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[ANALYSIS] Capitalizing on data superiority: How Erdoğan could influence the upcoming elections

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Fatih Yurtsever*

According to information revealed by journalist Doğu Eroğlu in July 2022, internet service providers (ISPs) in Turkey have reportedly violated people’s privacy by recording and forwarding data to the Information Technologies and Communications Authority (BTK). These data are collected hourly, including details about websites visited, user location, time of day, port information and even WhatsApp application metadata. According to an official document obtained by the Medyascope.tv news website, the BTK issued a mandate on Dec. 15, 2020 threatening internet service providers with fines if they failed to forward internet users’ traffic data. All the data of citizens who have accessed the internet since December 2020 is in the hands of the government.

Turkey’s main opposition leader and presidential candidate Kemal Kılıçdaroğlu has raised concerns over potential cyber interference in the elections slated for May 14, BBC’s Turkish service (BBC Türkçe) reported on Wednesday. Kılıçdaroğlu, leader of the Republican People’s Party (CHP), warned Presidential Communications Director Fahrettin Altun about possible “Cambridge Analytica-style” tactics on Twitter, sparking a debate on election meddling.

Cambridge Analytica, a now-defunct British political consulting firm, gained notoriety for its controversial methods of mining and exploiting personal data from millions of Facebook users to influence political campaigns, such as the 2016 US presidential election and the Brexit referendum. The firm utilized an app called “thisisyourdigitallife,” developed by Cambridge University researcher Aleksandr Kogan. The app, posing as a personality quiz, harvested the data of those who completed the quiz and that of their friends, amassing information from more than 87 million Facebook users.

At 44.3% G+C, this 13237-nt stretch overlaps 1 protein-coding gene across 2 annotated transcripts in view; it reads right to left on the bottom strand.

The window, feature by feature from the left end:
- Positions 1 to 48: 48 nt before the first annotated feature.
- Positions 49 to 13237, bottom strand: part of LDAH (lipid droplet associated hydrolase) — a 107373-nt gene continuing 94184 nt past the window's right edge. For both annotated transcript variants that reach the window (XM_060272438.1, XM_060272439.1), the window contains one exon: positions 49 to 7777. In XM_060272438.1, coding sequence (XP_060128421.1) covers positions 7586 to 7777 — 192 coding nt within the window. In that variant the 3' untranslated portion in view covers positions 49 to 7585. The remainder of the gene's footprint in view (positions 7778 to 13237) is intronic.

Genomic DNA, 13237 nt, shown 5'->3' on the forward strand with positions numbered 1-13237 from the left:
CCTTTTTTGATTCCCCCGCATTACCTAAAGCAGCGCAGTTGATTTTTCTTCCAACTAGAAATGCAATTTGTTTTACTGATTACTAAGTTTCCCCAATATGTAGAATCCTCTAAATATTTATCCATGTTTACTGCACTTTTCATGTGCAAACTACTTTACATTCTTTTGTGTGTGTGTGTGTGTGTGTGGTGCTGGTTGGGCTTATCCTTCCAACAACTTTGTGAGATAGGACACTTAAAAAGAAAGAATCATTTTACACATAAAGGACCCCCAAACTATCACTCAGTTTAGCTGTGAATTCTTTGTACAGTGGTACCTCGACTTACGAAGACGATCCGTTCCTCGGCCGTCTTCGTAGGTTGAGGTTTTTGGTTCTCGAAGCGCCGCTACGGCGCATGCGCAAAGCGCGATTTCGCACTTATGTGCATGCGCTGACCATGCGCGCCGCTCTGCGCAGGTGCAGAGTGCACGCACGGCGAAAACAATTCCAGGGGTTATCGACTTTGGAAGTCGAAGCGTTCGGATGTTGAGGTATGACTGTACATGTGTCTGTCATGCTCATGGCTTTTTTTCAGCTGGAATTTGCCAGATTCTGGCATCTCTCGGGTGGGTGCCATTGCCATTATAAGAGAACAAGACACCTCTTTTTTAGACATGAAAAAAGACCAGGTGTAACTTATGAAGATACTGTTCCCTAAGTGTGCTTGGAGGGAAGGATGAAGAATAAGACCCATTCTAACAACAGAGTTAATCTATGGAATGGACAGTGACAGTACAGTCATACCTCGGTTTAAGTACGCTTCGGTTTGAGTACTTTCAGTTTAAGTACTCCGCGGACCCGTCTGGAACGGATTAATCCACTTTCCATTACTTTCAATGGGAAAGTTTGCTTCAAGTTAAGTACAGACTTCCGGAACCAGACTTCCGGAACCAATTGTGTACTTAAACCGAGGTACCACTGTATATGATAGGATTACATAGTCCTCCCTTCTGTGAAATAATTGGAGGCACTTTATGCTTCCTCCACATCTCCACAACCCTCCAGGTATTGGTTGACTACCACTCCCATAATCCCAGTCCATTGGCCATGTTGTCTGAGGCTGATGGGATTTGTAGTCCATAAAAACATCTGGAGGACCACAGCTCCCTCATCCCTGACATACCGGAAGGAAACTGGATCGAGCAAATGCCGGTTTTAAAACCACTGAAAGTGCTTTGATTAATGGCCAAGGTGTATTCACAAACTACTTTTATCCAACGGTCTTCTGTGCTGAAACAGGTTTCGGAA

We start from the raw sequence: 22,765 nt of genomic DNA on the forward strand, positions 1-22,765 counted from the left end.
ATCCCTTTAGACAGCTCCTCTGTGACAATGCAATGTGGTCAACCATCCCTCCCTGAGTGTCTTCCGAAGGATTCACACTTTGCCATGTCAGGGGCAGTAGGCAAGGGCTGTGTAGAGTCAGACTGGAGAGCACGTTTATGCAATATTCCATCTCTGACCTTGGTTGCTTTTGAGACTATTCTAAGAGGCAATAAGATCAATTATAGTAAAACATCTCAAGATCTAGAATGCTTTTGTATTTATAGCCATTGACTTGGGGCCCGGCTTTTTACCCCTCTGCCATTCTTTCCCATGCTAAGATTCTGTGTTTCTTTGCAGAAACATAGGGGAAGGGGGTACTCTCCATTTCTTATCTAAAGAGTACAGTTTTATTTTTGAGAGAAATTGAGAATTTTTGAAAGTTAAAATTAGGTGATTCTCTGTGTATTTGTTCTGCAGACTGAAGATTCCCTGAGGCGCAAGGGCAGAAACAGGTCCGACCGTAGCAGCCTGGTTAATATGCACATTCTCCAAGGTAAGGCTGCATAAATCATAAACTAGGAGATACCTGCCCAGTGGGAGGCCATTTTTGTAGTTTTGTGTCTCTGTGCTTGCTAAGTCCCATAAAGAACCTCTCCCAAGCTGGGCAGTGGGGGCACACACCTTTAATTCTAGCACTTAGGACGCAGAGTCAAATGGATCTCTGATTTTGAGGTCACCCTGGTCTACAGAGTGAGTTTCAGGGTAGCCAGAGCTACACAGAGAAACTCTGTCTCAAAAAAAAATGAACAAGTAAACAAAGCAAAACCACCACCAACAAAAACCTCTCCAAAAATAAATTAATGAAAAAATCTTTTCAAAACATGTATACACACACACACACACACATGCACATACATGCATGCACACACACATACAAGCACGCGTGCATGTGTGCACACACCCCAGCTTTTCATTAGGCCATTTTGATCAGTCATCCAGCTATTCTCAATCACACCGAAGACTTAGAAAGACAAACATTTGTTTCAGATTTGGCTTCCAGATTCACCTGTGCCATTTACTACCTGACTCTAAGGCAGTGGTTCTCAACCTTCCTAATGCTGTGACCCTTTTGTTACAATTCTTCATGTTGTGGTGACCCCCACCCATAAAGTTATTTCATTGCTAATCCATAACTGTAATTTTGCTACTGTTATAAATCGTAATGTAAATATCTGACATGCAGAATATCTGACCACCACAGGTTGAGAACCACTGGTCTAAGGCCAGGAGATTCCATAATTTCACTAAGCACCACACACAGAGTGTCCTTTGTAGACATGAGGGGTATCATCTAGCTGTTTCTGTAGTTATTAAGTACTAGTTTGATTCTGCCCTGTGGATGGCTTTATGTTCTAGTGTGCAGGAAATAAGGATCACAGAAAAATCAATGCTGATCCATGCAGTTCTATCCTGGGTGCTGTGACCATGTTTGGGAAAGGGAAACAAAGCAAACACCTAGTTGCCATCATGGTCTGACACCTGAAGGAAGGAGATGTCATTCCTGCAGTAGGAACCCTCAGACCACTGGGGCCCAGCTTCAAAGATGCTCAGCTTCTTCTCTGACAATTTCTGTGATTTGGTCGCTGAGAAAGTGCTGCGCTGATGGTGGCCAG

The scandal surrounding Cambridge Analytica and its exploitation of Facebook user data ignited a global conversation about data privacy, the power of social media platforms and their potential to manipulate public opinion. The incident led to substantial scrutiny for both Facebook and Cambridge Analytica. The latter filed for insolvency proceedings and closed down operations in May 2018.

The presidential and parliamentary elections on May 14 are significant for Turkey as well as globally. The Economist weekly newspaper covered the Turkish elections with the headline “The Most Important Election of 2023,” emphasizing the importance of this event in the current struggle between democracies and autocratic governments.

President Erdoğan cannot afford to lose this election. The Presidential Communication Directorate may use internet traffic data stored by the BTK to manipulate voter behavior. The directorate, established in 2018, has been criticized for driving public perception in favor of Erdoğan and spreading disinformation about his opponents.